A Rynok Square house where a king fell in love. The history

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Today, we will tell you the history of the kamianytsia (house made of stone), on Rynok Square where the cafe «Svit Kavy» (World of Coffee) is located now, and about the sights nearby.

The history of the stone building, which now houses the cafe «Svit Kavy«, is pretty old. Centuries ago, another Gothic house had stood in its place, before it was destroyed by fire in 1527. Because of this, the city decided to build a new stone house on that site in the 16th century. Its owner was the burgher Jakub Regula, after whom its name derives. Later, the owners changed, but even in 1767, in the city’s tax list the place was recorded as a «Regulovska kamianytsia».

Passage of Andreolli in the early twentieth century.

This house is associated with an ancient love story, which dates back to the first half of the 17th century. Olena Lukianova, the organizer of cultural and leisure activities in the stone house, says that in 1634, King Wladyslaw IV of Poland visited Lviv. Once, as he was passing Rynok Square, he saw a beautiful girl who greeted him from one of the windows in house number 30. One look was enough to fall in love for the entire life.

This girl’s name was Jadwiga Luzhkovska, she was the daughter of an impoverished merchant. The king later decided to take her to his palace in Warsaw, but this caused great indignation in higher circles, as they considered her unequal to the king. The sovereign later married the Austrian princess Cecilia Renata, but even after that Jadwiga lived in the royal palace.

«The girl was moved to another place only when the new queen got interested in who it was, but this did not interfere with love. The king constantly spent his free time in the palace of Jadwiga. Many years later, the king’s wife died, he was remarried, but nothing prevented this love, which originated in Lviv,» – Olena Lukyanova says.

The stone building where love at first sight occurred, stood on this site until 1772, when Lviv was adjoined to the Austrian empire. After that, it was dismantled in order for a house of Deputy Judge Anton Dobrytsky to be built. Later, in the 19th century, the building was frequently being renovated, including staircases, bathrooms, and outbuildings. At the end of the 19th century, a staircase was installed in the townhouse, designed by the architect Leopold Varhalovsky.

A few years later, a representative of a well-known entrepreneurs’ family, Henryk Baczewski (familial namesake of the restaurant around the corner), bought the Regulowska kamianytsia. At his request, the architectural bureau of Michal Ulyam reconstructed the stairwell, replaced the vault with a metal ceiling, and rebuilt some walls in 1912.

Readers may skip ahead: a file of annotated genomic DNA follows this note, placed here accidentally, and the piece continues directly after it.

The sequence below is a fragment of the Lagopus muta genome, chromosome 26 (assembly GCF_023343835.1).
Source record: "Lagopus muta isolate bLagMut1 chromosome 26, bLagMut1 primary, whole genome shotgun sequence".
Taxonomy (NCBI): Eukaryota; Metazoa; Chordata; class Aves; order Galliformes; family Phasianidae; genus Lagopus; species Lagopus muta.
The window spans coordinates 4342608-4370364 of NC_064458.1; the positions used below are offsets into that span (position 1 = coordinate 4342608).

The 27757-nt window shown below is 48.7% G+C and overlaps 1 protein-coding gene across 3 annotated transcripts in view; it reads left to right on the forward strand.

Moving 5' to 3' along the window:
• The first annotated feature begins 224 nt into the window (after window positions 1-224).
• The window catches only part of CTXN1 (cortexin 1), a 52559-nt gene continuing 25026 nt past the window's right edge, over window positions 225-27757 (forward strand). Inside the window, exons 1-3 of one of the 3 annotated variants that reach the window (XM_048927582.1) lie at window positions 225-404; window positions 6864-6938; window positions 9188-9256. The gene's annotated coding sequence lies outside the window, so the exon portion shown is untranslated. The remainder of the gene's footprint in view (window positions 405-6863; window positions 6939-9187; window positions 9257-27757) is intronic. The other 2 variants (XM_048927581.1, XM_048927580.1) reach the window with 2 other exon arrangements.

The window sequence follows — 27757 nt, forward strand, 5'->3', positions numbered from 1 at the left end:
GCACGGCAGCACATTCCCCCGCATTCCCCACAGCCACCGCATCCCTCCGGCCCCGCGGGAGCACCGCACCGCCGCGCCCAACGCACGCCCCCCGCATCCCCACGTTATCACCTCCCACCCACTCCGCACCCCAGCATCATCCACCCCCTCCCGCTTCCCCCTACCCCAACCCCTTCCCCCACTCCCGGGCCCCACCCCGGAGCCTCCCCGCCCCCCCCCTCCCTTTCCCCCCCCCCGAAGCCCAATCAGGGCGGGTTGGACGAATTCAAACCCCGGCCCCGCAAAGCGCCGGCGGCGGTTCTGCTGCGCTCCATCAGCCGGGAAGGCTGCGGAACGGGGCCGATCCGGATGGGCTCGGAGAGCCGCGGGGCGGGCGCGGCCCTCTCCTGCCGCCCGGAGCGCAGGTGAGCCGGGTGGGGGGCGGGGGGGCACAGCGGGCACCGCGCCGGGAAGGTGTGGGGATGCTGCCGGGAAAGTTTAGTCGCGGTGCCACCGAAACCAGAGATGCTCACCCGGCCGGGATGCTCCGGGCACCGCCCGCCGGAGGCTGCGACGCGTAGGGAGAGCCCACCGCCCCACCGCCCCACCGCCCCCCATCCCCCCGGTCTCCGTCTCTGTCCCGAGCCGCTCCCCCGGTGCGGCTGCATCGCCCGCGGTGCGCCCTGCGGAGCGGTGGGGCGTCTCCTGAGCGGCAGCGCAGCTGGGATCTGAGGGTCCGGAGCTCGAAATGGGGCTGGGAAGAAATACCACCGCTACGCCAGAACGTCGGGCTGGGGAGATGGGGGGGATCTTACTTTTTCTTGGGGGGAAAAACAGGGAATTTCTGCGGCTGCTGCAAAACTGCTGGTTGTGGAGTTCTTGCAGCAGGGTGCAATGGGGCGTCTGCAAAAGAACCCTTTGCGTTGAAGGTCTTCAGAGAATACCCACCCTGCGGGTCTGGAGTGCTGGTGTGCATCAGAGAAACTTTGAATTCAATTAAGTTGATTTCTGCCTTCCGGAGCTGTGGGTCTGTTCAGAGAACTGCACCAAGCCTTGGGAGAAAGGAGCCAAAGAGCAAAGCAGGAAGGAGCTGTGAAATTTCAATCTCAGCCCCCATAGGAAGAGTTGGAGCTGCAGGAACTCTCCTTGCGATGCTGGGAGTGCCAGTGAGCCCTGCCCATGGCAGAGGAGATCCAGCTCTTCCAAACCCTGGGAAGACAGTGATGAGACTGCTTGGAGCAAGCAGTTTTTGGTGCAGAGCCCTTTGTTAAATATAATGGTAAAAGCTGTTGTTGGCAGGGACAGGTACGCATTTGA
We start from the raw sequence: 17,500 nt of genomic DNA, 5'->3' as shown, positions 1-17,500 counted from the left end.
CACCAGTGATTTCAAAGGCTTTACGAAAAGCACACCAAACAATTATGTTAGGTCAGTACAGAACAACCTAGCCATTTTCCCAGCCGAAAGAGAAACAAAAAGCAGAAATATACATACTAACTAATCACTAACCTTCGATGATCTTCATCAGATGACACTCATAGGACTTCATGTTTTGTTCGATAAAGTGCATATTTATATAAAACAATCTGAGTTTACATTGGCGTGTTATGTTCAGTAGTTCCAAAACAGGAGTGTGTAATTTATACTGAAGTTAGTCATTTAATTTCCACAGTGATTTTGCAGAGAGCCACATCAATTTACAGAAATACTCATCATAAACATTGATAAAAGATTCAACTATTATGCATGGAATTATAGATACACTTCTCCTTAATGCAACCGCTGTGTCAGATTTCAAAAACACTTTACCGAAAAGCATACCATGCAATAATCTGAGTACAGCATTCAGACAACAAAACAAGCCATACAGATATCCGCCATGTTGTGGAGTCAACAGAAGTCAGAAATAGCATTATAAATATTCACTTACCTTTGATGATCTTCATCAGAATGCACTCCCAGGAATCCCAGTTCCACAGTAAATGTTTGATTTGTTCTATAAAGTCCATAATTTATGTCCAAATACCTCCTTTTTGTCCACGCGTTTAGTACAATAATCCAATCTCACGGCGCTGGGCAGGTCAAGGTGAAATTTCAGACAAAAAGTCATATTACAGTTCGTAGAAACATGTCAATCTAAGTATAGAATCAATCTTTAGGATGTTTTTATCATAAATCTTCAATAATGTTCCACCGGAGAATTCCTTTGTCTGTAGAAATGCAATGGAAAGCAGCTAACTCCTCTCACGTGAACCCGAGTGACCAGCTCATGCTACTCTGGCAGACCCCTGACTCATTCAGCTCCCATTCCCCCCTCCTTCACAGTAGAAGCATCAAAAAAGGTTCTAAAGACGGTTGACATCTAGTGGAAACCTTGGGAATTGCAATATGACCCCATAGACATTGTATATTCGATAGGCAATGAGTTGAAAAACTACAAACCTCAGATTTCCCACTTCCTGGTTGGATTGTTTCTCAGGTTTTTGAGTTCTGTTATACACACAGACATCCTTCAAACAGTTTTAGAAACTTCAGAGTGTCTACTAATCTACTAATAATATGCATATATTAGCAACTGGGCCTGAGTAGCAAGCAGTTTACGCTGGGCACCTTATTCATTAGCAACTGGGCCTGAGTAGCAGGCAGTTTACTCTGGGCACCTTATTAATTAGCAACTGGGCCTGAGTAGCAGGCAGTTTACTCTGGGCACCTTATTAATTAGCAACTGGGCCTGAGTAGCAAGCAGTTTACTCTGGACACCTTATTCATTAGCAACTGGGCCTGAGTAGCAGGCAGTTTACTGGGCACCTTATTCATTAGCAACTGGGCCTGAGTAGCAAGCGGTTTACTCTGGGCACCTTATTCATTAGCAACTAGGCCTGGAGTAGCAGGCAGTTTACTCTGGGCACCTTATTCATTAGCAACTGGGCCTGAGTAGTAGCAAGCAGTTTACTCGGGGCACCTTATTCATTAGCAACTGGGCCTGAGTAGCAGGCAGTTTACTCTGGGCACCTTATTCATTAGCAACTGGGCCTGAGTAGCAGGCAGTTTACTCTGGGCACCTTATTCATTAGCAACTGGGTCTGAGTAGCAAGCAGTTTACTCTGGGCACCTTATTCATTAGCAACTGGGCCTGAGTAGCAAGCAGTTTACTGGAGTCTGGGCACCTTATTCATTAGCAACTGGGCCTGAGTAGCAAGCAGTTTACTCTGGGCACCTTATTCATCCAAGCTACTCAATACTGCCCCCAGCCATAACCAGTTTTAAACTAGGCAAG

In 1931, architect Ludwik Welze designed a showcase on the ground floor for a wholesale textiles store. The shop «Fabric» existed here also during Soviet times. After the restoration in the beginning of 21st century, a cafe was arranged on its ground floor and in the cellars.

Passage of Andreolli

Next to the Regulowska stone house is the glorious passage of Andreolli and another kamianytsia of the last Polish military commandant of Lviv F. Korytowski. It later became the property of a confectioner who came from Switzerland, Domenico Andreolli.

The passage is located in the heart of the city – on Rynok Square, 29, and is one of the oldest passages in Lviv. In 1803, Andreolli opened a confectionery here. Later, the passage between these houses was named in his honor. This establishment has successfully existed in the city for more than 50 years.

Later, a small bazaar was arranged here, there were also several shops, and piles of various goods were laid on the sidewalks under the walls. 

In 1850, the first postage stamps in Lviv were sold in Fedorovsky’s shop located in a former Dominique Andreolli’s house. In the 18th century, a passage from Rynok Square to Teatralna Street was built on the road between the two old stone houses, which gave it the name «Andreolli Passage».

Korytovska kamianytsia itself was built in 1766-1768 on the site of two early Renaissance buildings. The plot on which the house stands consisted of two plots. One of them was occupied by the townhouse of the patrician families of the Campians, the Scharfenbergs (Ostrogurskys), and the Grossvayers, and the other one was occupied by the house of Stanislaw Dybovytsky (Dybovych), the court physician of King Sigismund III Vasa. From 1765 both plots belonged to Felitsyan Korytovsky, the commandant of Lviv. He bought land, but had no money to build a new home. The profits of the commandant of Lviv in impoverished Poland at that time were quite small.

The tenement house was owned by the Andreolli family for almost 70 years, perhaps the longest among similar establishments in Lviv.

The building is four-storey, brick, plastered, in plan – rectangular. On the facade, rusty blades are arranged, a balcony with a balustrade hangs above the lower tier. On the floors, there are five rectangular windows. 

In Soviet times, the passage facilities were converted into apartments. Now they are gradually being rebuilt for trade and gastronomic functions, and the passage is very popular with visitors.

By Vitalii Holich

Sofia Shavranska

Photo by Anna Chistyakova

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